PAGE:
Husain is temporarily rehired: “Less pay, of course. More bills, less pay. It’s a sign of the time.” He has a mortgage for over $250,000 but said his four-bedroom house in Aurora isn’t worth that much. His bank twice rejected an application for loan modification. Asked what he’ll do if the judge allows foreclosure, Husain smiled and shrugged. —D.J.D.
For most of her life, Maria has lived in fear. Born into an impoverished family of nine in Mexico, her father died when she was 5, and when she was 10 her mother abandoned the family for more than a year. When she returned, she was abusive and made Maria drop out of school. There was barely enough money for corn, much less shoes or underwear.
Maria longed for escape. (WORLD is withholding her full name to protect the safety of her family in Mexico.) An older brother she loved had immigrated to the United States, but she was only about 15 years old and had no legal way of obtaining a visa. So she asked a coyote (a human smuggler) to take her across the border.
The coyote arranged for her to hitch a car ride with another family through a checkpoint, where immigration officials overlooked the extra passenger. In Texas she found not freedom but a nightmare: The coyote took her to a hotel room, raped her, and handed her over to the owner of a Houston cantina. There she was expected to work off her smuggling debt.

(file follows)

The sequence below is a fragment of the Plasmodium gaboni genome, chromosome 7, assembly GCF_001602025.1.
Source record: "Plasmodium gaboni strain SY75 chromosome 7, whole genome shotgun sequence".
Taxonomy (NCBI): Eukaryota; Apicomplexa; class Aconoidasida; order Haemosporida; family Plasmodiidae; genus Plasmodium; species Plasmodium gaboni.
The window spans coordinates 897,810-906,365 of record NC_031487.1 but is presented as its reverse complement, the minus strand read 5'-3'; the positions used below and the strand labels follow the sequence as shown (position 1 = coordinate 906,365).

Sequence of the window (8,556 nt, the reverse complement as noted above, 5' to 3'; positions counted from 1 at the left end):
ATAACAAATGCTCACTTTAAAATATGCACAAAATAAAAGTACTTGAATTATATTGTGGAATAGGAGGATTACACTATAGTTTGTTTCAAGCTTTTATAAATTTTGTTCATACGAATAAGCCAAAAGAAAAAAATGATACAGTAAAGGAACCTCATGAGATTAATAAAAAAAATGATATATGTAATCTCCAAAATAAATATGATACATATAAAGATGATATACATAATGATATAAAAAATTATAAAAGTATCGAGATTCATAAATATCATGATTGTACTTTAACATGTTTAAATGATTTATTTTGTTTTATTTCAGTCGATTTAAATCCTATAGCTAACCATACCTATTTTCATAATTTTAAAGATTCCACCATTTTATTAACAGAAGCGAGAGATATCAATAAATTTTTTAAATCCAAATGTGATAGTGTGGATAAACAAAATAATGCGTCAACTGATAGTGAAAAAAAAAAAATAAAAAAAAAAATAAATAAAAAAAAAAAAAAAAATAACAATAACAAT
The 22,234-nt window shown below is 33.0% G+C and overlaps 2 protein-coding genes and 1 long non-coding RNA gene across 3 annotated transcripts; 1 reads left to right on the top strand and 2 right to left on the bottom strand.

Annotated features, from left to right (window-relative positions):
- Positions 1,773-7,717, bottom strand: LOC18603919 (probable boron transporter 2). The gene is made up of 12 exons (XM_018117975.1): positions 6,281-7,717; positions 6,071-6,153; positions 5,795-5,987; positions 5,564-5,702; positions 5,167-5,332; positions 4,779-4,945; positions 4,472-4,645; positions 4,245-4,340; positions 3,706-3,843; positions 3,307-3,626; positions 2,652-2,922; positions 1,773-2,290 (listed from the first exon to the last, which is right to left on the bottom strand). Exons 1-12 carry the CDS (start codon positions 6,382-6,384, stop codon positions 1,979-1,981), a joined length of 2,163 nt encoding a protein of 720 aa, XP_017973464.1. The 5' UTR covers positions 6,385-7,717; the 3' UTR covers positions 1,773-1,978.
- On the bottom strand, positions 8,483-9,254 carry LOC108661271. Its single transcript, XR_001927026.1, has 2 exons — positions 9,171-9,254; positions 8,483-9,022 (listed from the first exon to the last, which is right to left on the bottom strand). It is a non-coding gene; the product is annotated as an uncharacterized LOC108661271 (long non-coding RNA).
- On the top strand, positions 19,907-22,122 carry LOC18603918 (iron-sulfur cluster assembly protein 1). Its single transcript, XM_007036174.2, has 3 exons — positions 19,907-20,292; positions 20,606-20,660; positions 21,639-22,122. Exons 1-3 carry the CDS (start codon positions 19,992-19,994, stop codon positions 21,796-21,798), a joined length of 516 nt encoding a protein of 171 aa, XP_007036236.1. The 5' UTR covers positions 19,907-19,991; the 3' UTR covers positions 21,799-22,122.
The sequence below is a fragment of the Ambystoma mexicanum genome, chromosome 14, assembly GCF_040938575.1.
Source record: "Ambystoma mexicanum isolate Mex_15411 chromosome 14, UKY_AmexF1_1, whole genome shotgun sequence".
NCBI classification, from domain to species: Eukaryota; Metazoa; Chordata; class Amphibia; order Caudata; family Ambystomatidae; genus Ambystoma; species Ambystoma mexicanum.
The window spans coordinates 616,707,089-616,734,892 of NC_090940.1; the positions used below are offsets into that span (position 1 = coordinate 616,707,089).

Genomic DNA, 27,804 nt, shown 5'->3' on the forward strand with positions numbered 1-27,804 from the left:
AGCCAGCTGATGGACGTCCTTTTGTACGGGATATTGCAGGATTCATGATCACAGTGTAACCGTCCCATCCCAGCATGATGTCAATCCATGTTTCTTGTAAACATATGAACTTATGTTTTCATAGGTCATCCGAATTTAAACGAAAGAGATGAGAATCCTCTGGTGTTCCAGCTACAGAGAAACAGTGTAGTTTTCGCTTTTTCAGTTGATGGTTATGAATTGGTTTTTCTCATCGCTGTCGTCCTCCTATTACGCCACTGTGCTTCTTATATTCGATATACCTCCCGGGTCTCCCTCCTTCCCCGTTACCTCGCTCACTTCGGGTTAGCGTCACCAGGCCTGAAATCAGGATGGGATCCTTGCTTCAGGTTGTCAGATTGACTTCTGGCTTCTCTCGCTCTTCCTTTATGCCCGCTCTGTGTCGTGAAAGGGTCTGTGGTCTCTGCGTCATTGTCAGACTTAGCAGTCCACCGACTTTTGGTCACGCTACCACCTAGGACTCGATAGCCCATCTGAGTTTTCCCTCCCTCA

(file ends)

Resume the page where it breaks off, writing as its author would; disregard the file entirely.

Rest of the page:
The cantina owner compelled Maria to serve beer to drunken men, drink with them, dance, and offer herself to their wishes. Marijuana and cocaine were rampant. Maria cried and looked up at the sky, praying for escape and strength to carry on.
She was able to call a cousin, and after three weeks in the cantina, he picked her up and brought her to his house for protection. But before long the coyote showed up with a group of friends or relatives and surrounded the house, brandishing guns and daggers. He demanded $1,500 and threatened to take Maria back by force if she didn’t pay. Her family members scraped together enough money to pay off the coyote.
Maria moved to northeast Illinois to be near two siblings, and later married. For a decade she kept mostly silent about the abuses she endured, not realizing they were crimes, and afraid of revealing her illegal status. She has suffered from depression and anxiety as ugly memories resurface.
It wasn’t until Maria came to Administer Justice in 2012 and spoke to immigration attorney Kimberly Spagui that she realized she had legal recourse. The organization helped her apply for a special visa available to trafficking victims and file a report against the coyote and cantina that enslaved her. The Houston Police Department is investigating.
Maria, now 25, has obtained her visa and a driver’s license, and will be able to apply for permanent residency in two years. She’s taking classes to learn English and has received counseling from a local Roman Catholic church she attends.
“Now I am much closer to God,” she said: “I bring my daughters to church. We participate in church activities with the women and the youth programs. I am thankful for all the blessings I have now and that I am able to stay in the United States.” —D.J.D.